'Go to Where the Silence Is': An interview with Amy Goodman on the twenty-fifth anniversary of DEMOCRACY NOW!(INTERVIEW)

AuthorStockwell, Norman

Amy Goodman is the host and executive producer of Democracy Now!, an award-winning daily news program now airing on more than 1,500 public and community radio and television stations around the world. Goodman has co-authored six New York Times bestsellers, most recently Democracy Now!: Twenty Years Covering the Movements Changing America. We spoke by phone in early January.

Q: Democracy Now! is celebrating It's twenty-fifth anniversary on February 19. Tell us where the program has gone during the past quarter-century.

Amy Goodman: When I first got the call to host Democracy Now!, I was at a safe house, covering the elections in Haiti. And there, people who announced for office would often be gunned down. People who went to the polls could be killed, but still the vast majority of Haitians would vote.

So when I got the call to host a daily election show, I was saying, "My God, we live in the most powerful country on Earth. But still most people do not vote." I thought it would be fascinating to look at why people were not voting when their vote made a difference, not only in the United States but all over the world.

I never thought it was because of apathy. I wanted to find out what people were doing in their communities. That's really what we did those nine months of the broadcast from just after Valentine's Day in 1996. I really think of it as news with a heart.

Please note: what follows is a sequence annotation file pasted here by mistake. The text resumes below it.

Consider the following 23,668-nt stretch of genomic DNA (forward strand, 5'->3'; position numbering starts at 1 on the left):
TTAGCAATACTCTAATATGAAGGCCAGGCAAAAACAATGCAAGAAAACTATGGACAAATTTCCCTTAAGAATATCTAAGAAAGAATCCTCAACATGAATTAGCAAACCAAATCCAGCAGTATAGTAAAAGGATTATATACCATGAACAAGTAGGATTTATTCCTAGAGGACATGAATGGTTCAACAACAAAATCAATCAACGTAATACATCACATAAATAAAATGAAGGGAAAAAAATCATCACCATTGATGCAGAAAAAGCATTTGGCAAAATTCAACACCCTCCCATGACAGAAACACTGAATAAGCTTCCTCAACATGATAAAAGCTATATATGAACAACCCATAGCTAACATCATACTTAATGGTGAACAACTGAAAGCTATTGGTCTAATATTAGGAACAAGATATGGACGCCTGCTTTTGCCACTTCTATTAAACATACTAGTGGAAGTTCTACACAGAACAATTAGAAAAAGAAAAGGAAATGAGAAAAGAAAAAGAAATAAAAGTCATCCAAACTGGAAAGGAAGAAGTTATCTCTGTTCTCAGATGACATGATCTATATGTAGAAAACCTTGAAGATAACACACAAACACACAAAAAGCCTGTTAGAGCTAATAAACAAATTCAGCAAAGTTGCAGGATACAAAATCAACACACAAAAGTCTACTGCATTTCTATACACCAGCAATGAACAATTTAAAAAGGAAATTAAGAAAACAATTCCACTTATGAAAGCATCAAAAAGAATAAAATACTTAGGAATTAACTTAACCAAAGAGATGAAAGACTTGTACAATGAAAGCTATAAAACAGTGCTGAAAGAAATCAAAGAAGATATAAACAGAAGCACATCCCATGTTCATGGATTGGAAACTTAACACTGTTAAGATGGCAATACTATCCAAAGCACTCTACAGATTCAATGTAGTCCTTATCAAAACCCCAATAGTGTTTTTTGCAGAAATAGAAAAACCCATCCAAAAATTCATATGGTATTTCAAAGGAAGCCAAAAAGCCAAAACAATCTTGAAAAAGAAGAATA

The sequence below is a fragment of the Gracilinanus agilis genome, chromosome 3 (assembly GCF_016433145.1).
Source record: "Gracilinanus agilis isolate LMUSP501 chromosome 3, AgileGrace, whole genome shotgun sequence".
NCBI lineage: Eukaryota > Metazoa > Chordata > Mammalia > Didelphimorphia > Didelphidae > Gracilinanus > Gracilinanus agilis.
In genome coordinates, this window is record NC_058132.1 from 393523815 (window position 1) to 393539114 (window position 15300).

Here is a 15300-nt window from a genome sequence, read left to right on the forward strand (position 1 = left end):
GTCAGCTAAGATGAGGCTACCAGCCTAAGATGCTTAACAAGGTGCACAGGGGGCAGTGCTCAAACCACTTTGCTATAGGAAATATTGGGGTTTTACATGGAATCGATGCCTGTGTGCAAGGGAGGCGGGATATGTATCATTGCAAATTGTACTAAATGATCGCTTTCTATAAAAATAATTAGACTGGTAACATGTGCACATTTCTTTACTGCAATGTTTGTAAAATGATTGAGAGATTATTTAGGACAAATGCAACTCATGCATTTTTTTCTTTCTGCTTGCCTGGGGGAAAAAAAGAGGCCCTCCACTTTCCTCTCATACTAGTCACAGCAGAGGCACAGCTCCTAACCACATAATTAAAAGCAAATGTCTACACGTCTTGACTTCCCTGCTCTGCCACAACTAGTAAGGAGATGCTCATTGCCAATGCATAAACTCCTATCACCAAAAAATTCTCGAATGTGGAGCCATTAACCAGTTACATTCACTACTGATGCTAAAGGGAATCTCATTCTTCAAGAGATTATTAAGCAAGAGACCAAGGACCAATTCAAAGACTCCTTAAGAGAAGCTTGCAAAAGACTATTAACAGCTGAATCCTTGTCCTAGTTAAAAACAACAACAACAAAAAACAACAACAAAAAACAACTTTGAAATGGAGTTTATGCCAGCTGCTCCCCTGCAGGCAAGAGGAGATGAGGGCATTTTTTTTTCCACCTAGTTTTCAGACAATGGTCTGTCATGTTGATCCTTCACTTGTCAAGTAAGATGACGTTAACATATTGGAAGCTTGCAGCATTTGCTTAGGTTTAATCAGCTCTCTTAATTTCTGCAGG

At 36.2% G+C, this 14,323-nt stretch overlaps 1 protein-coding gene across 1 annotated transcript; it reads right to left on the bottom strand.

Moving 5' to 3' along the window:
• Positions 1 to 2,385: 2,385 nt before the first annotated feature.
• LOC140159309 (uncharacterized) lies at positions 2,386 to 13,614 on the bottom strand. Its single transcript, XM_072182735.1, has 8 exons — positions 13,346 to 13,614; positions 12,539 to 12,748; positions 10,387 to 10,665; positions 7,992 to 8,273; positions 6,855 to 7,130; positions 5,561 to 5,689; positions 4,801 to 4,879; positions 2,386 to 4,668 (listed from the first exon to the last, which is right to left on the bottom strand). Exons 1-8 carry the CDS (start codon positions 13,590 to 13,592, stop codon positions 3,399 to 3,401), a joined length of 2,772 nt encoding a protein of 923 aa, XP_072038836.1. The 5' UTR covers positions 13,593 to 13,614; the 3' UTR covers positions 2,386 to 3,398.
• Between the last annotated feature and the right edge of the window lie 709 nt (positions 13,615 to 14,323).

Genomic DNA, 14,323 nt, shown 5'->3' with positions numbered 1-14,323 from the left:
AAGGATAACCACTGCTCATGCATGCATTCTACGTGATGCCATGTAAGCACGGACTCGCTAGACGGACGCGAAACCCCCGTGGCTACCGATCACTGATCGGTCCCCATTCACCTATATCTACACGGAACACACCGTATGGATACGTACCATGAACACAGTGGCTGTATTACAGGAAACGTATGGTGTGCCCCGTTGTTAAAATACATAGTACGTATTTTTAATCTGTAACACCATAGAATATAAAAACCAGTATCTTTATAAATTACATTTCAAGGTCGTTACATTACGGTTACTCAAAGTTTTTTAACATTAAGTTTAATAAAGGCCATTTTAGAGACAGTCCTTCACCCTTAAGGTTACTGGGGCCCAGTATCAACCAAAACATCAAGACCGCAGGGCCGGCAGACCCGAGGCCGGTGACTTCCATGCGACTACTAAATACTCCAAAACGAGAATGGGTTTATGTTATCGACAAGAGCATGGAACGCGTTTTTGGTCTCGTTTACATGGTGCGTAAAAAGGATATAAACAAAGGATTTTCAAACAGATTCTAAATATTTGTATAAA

After the election, we were going to fold up. We'd done our project. We had been the only daily election show in public media. We were broadcasting on nine community radio stations. But there was more demand for the show after the election, when President Bill Clinton was re-elected, than there was before. People really wanted to hear from the grassroots, those authentic voices, not those typical pundits you get on the networks who know so little about so much, explaining the world to us and getting it so wrong.

Q: Tell us about a memorable moment.

Goodman: The week of the terrorist attack, September 11, 2001, we were the closest national broadcast to Ground Zero. We were broadcasting that day in the evacuation zone, and I knew if we went out, the police would make us leave. And we felt it was critical to continue to broadcast the voices of people like, well, the late great historian, Howard Zinn, as the battle cry was coming from the White House.

In New York City, where thousands died at the World Trade Center, people were comforting each other, putting up signs on park benches and lampposts. "Have you seen my brother last seen in Tower One?" "Have you seen my aunt last seen in Tower Two?"...

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